We go to the ring for an "NXT Sparring Session" with Kassius Ohno, who is currently involved in a feud with Ricky and Richie Steamboat. Ohno's "sparring partner" is Oliver Grey (thanks to Tero Martikainen for correcting me on Oliver's last name), but it's not clear exactly how this differs from a regular match. Saxton brings up this very point on commentary, and Regal also admits he doesn't understand how this is different than any other match.
Grey taps out a few minutes later, and the "Sparring Session" is over. Ohno says that it was too easy and that he's going to give Grey another chance. Regal suggest that perhaps this is what makes it a "Sparring Session." Grey taps out less than a minute later. Ohno refuses to let go, until Richie makes the save and chases Ohno out of the ring.
Jim Ross joins the commentary team for the main event. This match between new NXT Champion Seth Rollins and Rick Victor was set up after Victor slapped Rollins during an interview last week.
As WWE tends to do with anything they think is clever ("the perfect storm," "the end of an era," "once in a lifetime"), they continually remind us that, since Rollins became the first NXT Champion, he has gone "from the hunter to the hunted."
Also, I learned that Rollins was a graduate of the Hart Dungeon and is an Iowa native. (EDIT: As it has been pointed out in the comments, it was Rick Victor that graduated from the Hart Dungeon, not Seth Rollins.) Being from Iowa myself, I know who my favorite WWE superstar will be a year or two from now. JR called Iowa a "great wrestling state." Makes this guy proud.
Rick Victor put on a decent match. Obvious from his in-ring psychology, his attempts to garner heat and even his offensive execution. Victor must have watched a lot of WWF wrestling in the late-80s and early-90s.
Predictably, Rollins gets the clean win to end the show. Saxton leaves us with the quote, "The era of NXT's Seth Rollins, and the era of championship life for Seth Rollins, is alive and well."
Prediction: Within the next year, you'll see Seth Rollins, Kassius Ohno and the Ascension on regular WWE programming.
Question: How is it that WWE feels some wrestlers like Jinder Mahal and Alicia Fox are good enough to be on Raw and SmackDown but need work enough that they need to appear on Superstars and NXT regularly?
Scott Stanford and Josh Matthews are at the announce booth and the show kicks off with Ted DiBiase making his way to the ring. The announcers remind us that DiBiase has just returned from injury and that the "DiBiase Posse" parties would be back. JTG makes his way to the ring to face the son of the Million Dollar Man.
JTG is really starting to develop as an in-ring performer, and DiBiase was free of ring rust, so the match was pretty solid, lasting longer than most undercard matches you'd see on Raw or SmackDown. DiBiase gets a clean win over JTG, who they continue to bill as a stereotypical inner-city black man.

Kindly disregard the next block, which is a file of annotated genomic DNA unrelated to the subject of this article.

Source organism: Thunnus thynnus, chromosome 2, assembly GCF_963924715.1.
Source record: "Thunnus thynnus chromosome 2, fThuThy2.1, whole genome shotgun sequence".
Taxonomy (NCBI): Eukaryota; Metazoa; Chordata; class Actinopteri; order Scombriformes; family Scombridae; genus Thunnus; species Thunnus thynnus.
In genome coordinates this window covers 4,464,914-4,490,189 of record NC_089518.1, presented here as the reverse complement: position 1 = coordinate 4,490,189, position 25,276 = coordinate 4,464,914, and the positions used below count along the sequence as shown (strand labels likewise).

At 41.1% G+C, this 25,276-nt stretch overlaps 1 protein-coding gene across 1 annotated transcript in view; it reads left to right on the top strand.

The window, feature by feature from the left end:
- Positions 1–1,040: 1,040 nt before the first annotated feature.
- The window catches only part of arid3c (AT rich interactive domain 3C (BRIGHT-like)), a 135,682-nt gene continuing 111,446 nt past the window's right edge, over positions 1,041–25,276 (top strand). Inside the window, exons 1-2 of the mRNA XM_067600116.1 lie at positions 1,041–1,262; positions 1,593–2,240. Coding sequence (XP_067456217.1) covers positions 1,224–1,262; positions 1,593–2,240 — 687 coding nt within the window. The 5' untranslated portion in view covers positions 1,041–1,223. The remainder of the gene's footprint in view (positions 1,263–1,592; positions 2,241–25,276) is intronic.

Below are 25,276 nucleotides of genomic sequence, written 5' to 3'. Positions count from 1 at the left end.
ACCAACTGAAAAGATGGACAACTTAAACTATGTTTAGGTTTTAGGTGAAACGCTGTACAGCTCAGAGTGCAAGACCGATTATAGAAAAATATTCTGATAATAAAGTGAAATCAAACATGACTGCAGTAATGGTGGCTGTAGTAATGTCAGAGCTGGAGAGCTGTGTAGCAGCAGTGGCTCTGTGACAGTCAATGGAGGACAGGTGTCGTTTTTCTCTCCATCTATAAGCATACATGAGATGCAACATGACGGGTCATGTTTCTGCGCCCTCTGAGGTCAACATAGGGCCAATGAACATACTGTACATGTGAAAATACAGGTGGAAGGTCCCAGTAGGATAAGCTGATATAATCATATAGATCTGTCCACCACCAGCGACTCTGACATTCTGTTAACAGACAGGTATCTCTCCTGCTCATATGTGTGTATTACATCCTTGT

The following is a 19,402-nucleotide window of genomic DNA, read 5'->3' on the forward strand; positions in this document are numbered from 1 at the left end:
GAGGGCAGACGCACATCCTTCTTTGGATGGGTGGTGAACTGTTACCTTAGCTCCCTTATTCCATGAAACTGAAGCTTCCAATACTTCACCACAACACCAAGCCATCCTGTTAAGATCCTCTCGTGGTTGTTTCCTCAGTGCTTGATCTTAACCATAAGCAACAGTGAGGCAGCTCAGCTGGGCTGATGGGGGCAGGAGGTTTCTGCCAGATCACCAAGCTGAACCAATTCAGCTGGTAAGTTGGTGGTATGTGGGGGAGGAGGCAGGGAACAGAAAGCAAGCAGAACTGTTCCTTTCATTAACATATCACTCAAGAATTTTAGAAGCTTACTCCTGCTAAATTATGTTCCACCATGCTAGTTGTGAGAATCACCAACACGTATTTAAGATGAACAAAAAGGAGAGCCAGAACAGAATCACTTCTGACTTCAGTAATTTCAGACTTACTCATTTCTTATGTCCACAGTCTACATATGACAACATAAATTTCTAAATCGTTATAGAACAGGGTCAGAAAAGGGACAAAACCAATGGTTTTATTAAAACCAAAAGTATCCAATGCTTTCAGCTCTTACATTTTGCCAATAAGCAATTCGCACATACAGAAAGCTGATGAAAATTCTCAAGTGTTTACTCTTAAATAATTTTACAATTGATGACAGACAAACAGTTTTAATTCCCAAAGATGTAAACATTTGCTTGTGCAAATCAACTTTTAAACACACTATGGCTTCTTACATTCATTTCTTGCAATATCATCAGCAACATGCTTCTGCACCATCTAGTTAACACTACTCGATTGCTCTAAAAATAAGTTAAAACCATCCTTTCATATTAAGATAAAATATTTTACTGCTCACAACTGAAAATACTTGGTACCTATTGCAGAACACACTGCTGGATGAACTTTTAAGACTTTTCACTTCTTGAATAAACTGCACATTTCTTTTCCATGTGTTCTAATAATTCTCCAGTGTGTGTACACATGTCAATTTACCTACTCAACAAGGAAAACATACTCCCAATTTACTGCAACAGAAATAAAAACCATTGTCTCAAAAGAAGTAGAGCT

After the commercial break, Jinder Mahal makes his way to the ring, puts his headgear in a protectve plastic case outside the ring and waits patiently for his opponent. The lights went out momentarily, Drew McIntyre's video started and the audience popped. I was unaware that McIntyre was now a face. When did that happen?
McIntyre is wrestling with a broken wrist, furthering his face persona. Scotland and India represented here, so it's a truly international event. And yet, the audience chanted "USA, USA" at least once while Mahal was in control.
These guys put on a solid match that any old-school fan would appreciate, with good in-ring psychology to boot. McIntyre gets the clean win and they hint that he may be making a return to prominence.
After another commercial break, Matt Striker has replaced Scott Stanford, as we get an update on Jerry Lawler returning home to Memphis after his heart attack.
The next match featured one superstar that is a phenomenal in-ring performer but very underused, facing a weak in-ring performer who is arguably overused: Tyson Kidd vs. David Otunga. They emphasized Otunga's strength advantage and he wrestled the match as if trained by Sheamus, just pounding on Kidd and tossing him around. Still, Kidd was clearly the better performer. In the end, Otunga gets the clean victory.
It's a shame that arguably the best wrestler on the program was a part of the shortest match, in which he had to put over a wrestler far less talented and already receiving tons of airtime on Raw. Better luck next time, Kidd.
After a CM Punk/John Cena recap, the Prime Time Players make their way to the ring for the main event, as they face the Usos. We are reminded that PTP attacked the former tag champs on Monday Night Raw, which is a good indication that they'll get a win against a team that no one outside of the NXT crowd seems to care about.
After watching the match, I have to take back the last sentence above. The Usos were actually a little over with this crowd, possibly helped by PTP's heat. When Jimmy made the hot tag near the end of the match, the crowd was into it. PTP get a clean win in the end and the show fades to black with Darren and Titus celebrating in the ring.
PREDICTION: Drew McIntyre will be competing for a midcard title by the end of the year.